Graduate School of Education
At the University of Pennsylvania Graduate School of Education, we are here for change. We’re here because we believe in the power of education to build communities, bridge barriers, improve lives, and heal society. Here, we convene an ambitious and diverse community of leaders and pioneers, connecting them to one another and to a world that will benefit from their work. We equip them with immersive, real-world-based learning and research opportunities that bring them results. And we mobilize them to fulfill the promise of education in the classrooms, boardrooms, governments, and learning settings where true innovation and real transformation become possible. We offer vibrant array of high-quality master’s and doctoral degree programs.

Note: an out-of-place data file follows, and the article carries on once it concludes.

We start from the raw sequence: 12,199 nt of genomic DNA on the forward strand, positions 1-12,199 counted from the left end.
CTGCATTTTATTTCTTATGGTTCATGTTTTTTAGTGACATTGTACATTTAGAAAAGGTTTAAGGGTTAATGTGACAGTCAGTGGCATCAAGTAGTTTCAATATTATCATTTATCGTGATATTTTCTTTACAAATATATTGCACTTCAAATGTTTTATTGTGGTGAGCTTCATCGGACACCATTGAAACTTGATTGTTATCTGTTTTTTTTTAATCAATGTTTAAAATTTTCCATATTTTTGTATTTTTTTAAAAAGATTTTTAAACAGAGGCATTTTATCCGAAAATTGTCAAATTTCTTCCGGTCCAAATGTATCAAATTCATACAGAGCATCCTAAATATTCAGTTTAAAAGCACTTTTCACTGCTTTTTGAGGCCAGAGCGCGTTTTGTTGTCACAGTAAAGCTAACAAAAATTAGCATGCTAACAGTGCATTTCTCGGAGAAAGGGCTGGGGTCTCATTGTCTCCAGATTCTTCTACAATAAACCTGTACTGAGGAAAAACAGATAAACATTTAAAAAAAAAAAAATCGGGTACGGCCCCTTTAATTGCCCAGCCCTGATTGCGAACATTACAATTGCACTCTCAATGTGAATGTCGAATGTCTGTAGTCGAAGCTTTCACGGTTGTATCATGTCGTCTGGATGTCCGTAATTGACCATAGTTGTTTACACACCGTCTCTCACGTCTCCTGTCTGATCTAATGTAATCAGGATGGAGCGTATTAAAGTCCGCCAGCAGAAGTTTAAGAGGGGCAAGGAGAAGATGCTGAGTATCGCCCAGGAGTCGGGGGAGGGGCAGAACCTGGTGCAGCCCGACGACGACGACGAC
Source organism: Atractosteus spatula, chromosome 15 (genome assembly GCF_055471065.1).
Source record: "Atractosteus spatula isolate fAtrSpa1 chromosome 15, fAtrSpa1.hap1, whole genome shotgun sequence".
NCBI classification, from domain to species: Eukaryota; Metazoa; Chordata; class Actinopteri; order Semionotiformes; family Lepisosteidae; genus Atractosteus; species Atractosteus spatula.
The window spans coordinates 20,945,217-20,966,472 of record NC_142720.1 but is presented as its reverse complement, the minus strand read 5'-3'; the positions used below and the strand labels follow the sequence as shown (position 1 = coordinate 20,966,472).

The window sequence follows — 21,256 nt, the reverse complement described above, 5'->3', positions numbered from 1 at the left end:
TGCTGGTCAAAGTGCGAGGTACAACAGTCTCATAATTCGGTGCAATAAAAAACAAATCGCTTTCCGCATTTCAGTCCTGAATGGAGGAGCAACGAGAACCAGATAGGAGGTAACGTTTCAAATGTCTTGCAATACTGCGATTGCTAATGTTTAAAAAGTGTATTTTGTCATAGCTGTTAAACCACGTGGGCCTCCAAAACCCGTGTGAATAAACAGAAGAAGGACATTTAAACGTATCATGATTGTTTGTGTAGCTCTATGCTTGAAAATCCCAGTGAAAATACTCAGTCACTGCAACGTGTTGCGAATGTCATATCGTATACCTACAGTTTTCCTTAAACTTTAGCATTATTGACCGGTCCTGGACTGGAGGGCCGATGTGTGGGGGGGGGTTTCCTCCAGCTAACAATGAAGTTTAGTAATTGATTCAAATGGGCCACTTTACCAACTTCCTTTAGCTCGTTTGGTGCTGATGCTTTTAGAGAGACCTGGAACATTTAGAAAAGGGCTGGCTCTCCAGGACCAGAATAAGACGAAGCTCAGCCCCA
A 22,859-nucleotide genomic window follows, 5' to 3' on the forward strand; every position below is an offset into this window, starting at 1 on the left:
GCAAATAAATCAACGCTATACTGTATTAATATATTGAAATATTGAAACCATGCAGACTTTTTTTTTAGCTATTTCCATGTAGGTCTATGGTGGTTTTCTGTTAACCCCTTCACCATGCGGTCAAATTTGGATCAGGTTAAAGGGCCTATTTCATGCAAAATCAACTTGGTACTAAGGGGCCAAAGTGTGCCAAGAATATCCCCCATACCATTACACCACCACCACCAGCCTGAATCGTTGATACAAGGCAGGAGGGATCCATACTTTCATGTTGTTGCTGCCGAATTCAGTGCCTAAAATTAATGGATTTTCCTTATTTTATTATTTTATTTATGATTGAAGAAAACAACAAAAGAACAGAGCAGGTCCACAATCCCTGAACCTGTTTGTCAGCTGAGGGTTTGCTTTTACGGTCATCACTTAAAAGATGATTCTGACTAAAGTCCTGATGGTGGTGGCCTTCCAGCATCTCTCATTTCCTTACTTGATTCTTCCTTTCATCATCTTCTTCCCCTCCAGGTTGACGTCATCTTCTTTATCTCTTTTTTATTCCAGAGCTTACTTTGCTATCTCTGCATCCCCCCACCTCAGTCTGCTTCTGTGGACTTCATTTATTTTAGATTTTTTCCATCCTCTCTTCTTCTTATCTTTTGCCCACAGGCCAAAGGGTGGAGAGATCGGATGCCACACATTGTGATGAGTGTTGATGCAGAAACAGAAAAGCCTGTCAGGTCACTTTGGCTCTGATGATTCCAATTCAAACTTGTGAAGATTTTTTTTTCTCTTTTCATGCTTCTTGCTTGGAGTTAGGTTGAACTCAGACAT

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PublicationQuality, Learning, and Cultural Comparisons: Trade-Offs in Educational Policy Development(2014-01-01) Wagner, Daniel A; Wagner, Daniel AWith the advent of the United Nations Education First initiative, and considering the continued efforts to focus on the quality of education in low-income countries, there has been a renewed interest in the improvement of learning (as distinct from school attendance) in poor and marginalized populations (Wagner, Murphy, and de Korne, 2012).1 There is a large and diverse empirical research base in the area of human learning. Yet much of the available research is substantially limited by boundary constraints of various kinds. Most prominent among them is the limited ability to generalize from findings in one population context to other distinct population contexts. Similarly, research methods may vary greatly between one set of studies and another, making it difficult to discern whether the findings vary due to the methods or to other factors. These are classic problems in the social sciences, and inevitably lead to substantive trade-offs in how policy development takes place in education. PublicationIntervening Early and Successfully in the Education Pipeline(2005-09-08) Perna, Laura W; Perna, Laura W; Cooper, Michelle Asha PublicationMuch Accomplished, Much at Stake: Performance and Policy in Maryland Higher Education(2012-02-01) Perna, Laura W; Finney, Joni E; Perna, Laura W; Finney, Joni E; Callan, PatrickThe challenge: To maintain an internationally competitive work force, Maryland aims to increase the share of its adult population that holds at least an associate degree from 44% to 55% by 2025. To achieve this goal, the state must improve the performance of its higher education system, ameliorating its weaknesses and building on its strengths. The bottom line: Maryland’s higher education system is leaving poor, urban, black, Hispanic and native-born Marylanders behind. But a strong record of marshaling resources to achieve higher education goals and the state’s relative wealth put Maryland in a good position to do something about this problem, if it so chooses. PublicationInternationalization of Higher Education in MENA: Policy Issues Associated with Skills Formation and Mobility(2011-01-01) Ruby, Alan; Ruby, Alan; Jaramillo, Adriana; Henard, Fabrice; Zaafrane, HafedhThis policy issues note is focused on internationalization of higher education and the linkages and implications that internationalization has for skills mobility. Internationalization is one of the most important developments that globalization has brought to higher education worldwide. In the Middle East and North Africa (MENA) region, it has turned into quite a complex undertaking. The Arab Spring has made it clear that young people in MENA are asking for more and better opportunities: to study and work; to move about the world; and to learn and to create new knowledge and enterprises. Higher education, migration, and labor mobility are key policy areas as MENA nations address the need for a strong skills base to underpin the economic and social development of the regions disparate economies. All three policy areas share an interest in the development, recognition, and application of educational qualifications, in the quality of education and training, and in the ability of people to acquire, provide, and use education for their own well-being and for their nation's benefit. This note is intended to be the base document for a policy dialogue integrating the three issues associated with the development of human capital: higher education, migration, and labor mobility. This note seeks to introduce a systematic policy discussion about the internationalization of higher education to help MENA countries improve the quality and relevance of their higher education systems, open opportunities for better skills development, and improve high-skilled labor migration. There are important interactions among the formation of skills and competencies, the acquisition of credentials and qualifications, and where and how those skills are applied. These include the quality of education, the ease with which credentials are recognized in different countries, the role of international partners, and the incentives to study and work in the region and elsewhere. This note will explore how a regional approach to accreditation and recognition of qualifications could bring benefits and understanding of the complex interactions among student mobility, domestic higher education, and the economic and social development priorities of MENA countries. It will also provide evidence on the importance of setting goals for intra-regional student mobility and for student and faculty flows into the region through accreditation, student and faculty exchange, hiring incentives, and research infrastructure including competitive research grants. Finally, the note will demonstrate the need for a clear policy on the 'export of educational services.' PublicationMeasuring Literacy through Household Surveys: A Technical Study on Literacy Assessment and Related Education Topics through Household Surveys(1989) Wagner, Daniel A; Wagner, Daniel A; Srivastava, A.B.L.This study on Measuring Literacy through Household Surveys is one of a series of technical studies undertaken by the Statistical Office of the United Nations in Pursuance of the National Household Survey Capability Programme, to assist developing countries in the organization of household surveys. PublicationMeaningful & Sustainable School Improvement with Distributed Leadership(2019-06-14) Supovitz, Jonathan A; Supovitz, Jonathan A; D'Auria, John; Spillane, James PSchool leadership is broadly acknowledged to be the lynchpin for school success. Yet, amongst the countless demands that school leaders face, making wise leadership choices is increasingly challenging. On what should leaders focus their attention and how should they prioritize their improvement efforts? How can they identify, understand, and make headway on the difficult challenges that will substantially enhance the educational experiences of their students, and how can they bring their faculty together with commitment around these improvement efforts? In this essay we lay out a research-informed framework for advancing meaningful school improvement using a distributed leadership approach. This report was funded by the Bill & Melinda Gates Foundation. Opinions in this paper reflect those of the authors and do not necessarily reflect those of the Consortium for Policy Research in Education (CPRE), the University of Pennsylvania Graduate School of Education, that of the funder. PublicationCourse-taking Patterns in the 1980s(2017-08-22) Goertz, MargaretUses data on eleventh grade students from the 1983 84 National Assessment of Progress (NAEP) as a baseline for examining the effects of changing state policies on student course taking and on the relationship between course taking and student characteristics. PublicationDistrict-led School Turnaround: Aiming for Ambitious and Equitable Instruction in Shelby County’s iZone(2020-07-01) Glazer, Joshua L; Massell, Diane; Winchell Lenhoff, Sarah; Larbi-Cherif, Adrian; Egan, Cori; Taylor, James E; Ison, Ashley; Deleveaux, Joelle; Millington, ZacharyThe Shelby County iZone is a district-led effort to dramatically improve, or “turn around,” 23 of the lowest performing schools in Tennessee in the 15th largest district in the country. Despite circumstances that have derailed many past reforms, iZone schools have made statistically significant and educationally meaningful gains in mathematics and English language arts (ELA) (Zimmer, Henry, Kho, & Viano, 2015). This report presents the findings of a multi-year research project that examined the evolution of the iZone as it shifted its strategy from school-level autonomy to one that featured a common curriculum, shared pedagogy, and collegial learning. The analysis delves into the challenges that iZone leaders, principals, and teachers confronted in coping with the needs of a student population mired in intergeneration poverty, rigorous performance standards, and a stringent accountability system. The results illuminate the importance of multi-level system re-design, continuous improvement, and compromise and negotiation among key stakeholder groups. PublicationDiscipline in Context: Suspension, Climate, and PBIS in the School District of Philadelphia(2017-10-01) Gray, Abigail M; Sirinides, Philip M; Fink, Ryan; Flack, Adrianne; DuBois, Tesla; Gray, Abigail M; Sirinides, Philip M; Fink, Ryan; Flack, Adrianne; DuBois, Tesla; Morrison, Katrina; Hill, KirstenThe report details a two-year exploratory, mixed-methods research study on the disciplinary practices and climate of schools serving K–8 students in the School District of Philadelphia (SDP). Findings reveal that SDP schools are making efforts to reduce suspensions and improve climate, but critical barriers to these efforts include resource limitations and philosophical misalignments between teachers and school leaders. The study identified three profiles among SDP schools serving K–8 students based on information about disciplinary practices and climate, and found that these profiles are predictive of suspension and academic outcomes. Students attending schools with collaborative climates and less punitive approaches to discipline have lower risk of being suspended and better academic outcomes. The report offers a series of recommendations for strengthening the implementation of climate initiatives, including Positive Behavioral Interventions and Supports (PBIS), in challenging urban settings. PublicationÉire Higher Education: What American Can Learn from Ireland(2012-12-01) Finney, Joni E; Perna, Laura W; Finney, Joni E; Perna, Laura WIn July 2012, the executive doctoral class of 2013 from the University of Pennsylvania’s Higher Education Management Program in the Graduate School of Education conducted an in-depth comparative study of higher education in Ireland. The international study, an important component of the executive doctoral program, was structured to model research that we completed on the relationship between public policy and performance in five U.S. states: Georgia, Illinois, Maryland, Texas and Washington (http://www.gse.upenn.edu/irhe/srp). This research provided the foundation for the students’ research. Students examined four performance areas related to Irish higher education: 1) preparation and participation for post-secondary education; 2) completion of certificates and degrees; 3) affordability for students and families; and 4) research. Students were divided into teams to collect and analyze data on these performance areas within the broader historical, political, economic, and social context of Ireland. After an intense period of preparation, students spent a week interviewing higher education administrators and faculty at seven Irish universities and Institutes of Technology. These interviews were supplemented with interviews with the Higher Education Authority and a review of relevant documents and data related to Irish higher education. To better understand the context of Irish higher education, students also attended lectures entitled: The Rise and Fall of the Celtic Tiger, the Irish Potato Famine, and Teaching and Learning in Ireland. Teams of doctoral students were organized according to the performance areas. Each team conducted research and presented a final report based on its data collection and analysis to Irish leaders and delegations from the five U.S. states at an Irish/U.S. Higher Education Roundtable. Students also presented their findings to the Minister of Education and Skills, Ruairi Quinn. This report reflects the lessons learned from the student research and the Roundtable discussion.